Online learning

CT156-33Angus Darroch-Warren

Group director at Linx International Group

Working from home has become increasingly popular in recent years. If you don’t need to be onsite or want to avoid the commute and distractions of the office, it can be a very productive way of working.

The ability to work from home also became a necessity for many due to the Coronavirus situation.

For many, online learning remains unchartered water. So here are some answers to frequently asked questions around the topic of online learning.

What are the advantages of learning online?

Online courses make training accessible to more people. They offer the flexibility to study when and where the learner chooses.

It creates a level playing field for people working long shifts and irregular patterns; those with childcare or caring commitments, and people living in more remote areas.

The cost is also a key consideration: online learning represents good value for money.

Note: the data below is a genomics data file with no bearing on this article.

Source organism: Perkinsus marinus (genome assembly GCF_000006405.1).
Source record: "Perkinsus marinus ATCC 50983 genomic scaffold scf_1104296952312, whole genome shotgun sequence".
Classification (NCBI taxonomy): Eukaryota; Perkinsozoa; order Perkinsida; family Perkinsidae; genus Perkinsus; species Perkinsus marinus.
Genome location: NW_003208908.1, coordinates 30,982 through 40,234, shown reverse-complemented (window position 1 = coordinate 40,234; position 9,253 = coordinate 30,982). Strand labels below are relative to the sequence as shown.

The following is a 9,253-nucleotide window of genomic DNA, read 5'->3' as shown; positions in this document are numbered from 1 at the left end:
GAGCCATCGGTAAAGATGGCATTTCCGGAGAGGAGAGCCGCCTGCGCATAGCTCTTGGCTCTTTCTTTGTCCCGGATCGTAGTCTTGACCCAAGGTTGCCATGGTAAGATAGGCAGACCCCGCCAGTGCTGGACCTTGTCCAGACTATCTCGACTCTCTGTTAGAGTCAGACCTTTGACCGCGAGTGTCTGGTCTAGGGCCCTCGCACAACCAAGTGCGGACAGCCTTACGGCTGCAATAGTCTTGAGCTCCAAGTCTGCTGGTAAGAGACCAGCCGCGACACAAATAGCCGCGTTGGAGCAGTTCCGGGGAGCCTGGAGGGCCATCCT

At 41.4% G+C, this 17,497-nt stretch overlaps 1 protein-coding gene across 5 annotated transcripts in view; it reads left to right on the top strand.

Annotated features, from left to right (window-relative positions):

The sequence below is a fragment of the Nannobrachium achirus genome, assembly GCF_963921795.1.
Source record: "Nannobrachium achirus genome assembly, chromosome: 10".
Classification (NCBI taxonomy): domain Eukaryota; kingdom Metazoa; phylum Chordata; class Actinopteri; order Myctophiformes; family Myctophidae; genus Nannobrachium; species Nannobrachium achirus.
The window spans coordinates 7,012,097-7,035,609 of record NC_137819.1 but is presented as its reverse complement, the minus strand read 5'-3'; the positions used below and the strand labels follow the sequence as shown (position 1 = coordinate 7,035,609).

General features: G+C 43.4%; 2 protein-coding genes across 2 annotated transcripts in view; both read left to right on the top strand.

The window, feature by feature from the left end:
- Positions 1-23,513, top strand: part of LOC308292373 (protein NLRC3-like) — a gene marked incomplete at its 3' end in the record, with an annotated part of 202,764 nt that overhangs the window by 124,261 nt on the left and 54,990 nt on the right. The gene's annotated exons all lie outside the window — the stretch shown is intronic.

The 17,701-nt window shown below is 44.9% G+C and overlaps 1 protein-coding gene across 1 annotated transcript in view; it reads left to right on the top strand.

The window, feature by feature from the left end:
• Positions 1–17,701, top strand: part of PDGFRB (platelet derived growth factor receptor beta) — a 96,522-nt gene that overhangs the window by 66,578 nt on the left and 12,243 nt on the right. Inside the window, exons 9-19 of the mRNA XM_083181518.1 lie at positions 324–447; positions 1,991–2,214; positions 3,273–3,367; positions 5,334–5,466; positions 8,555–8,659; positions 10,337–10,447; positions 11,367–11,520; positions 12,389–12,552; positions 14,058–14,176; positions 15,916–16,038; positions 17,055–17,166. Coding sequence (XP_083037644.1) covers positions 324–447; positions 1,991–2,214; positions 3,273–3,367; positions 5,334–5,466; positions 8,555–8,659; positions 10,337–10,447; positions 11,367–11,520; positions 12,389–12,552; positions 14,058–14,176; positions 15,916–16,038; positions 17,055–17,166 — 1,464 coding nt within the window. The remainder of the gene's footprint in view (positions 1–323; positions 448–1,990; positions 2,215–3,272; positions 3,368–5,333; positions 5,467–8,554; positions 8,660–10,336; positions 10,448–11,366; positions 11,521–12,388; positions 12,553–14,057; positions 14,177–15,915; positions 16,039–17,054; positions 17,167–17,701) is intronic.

How does the online experience differ from the classroom?

Online and classroom courses are certainly different, but it is not a case of one being better than the other; both have their pros and cons.

Unlike classroom-based courses, distance learning allows you to study online at any time you wish.

It means that you don’t miss those urgent calls, meetings and site visits that inevitably arise the moment you want to be incommunicado – simply pick up where you left off safe in the knowledge that you haven’t missed a thing — everything works around your schedule.

Do qualifications from online courses have the same kudos as their classroom counterparts?

An accredited qualification has the same value whether obtained in classroom or online – the learner will have had to meet the various learning objectives and assessment criteria in order to achieve the qualification.

How do I get the most out of an online course?

Maintaining motivation is key. Depending on the length of the course, it’s advisable to map out a realistic study plan before you start.

Work out deadlines and submission dates and then plan into your week study periods that fit with work and home life.

There can be a temptation with shorter online programmes to rush through and get it completed quickly, rather than extending your reading to sources outside of the course material. With any course you get out what you put in.

Training is important and it is a commitment, so stick to your plan.

Online training can be like reading a good book – once you get hooked you won’t want to stop.


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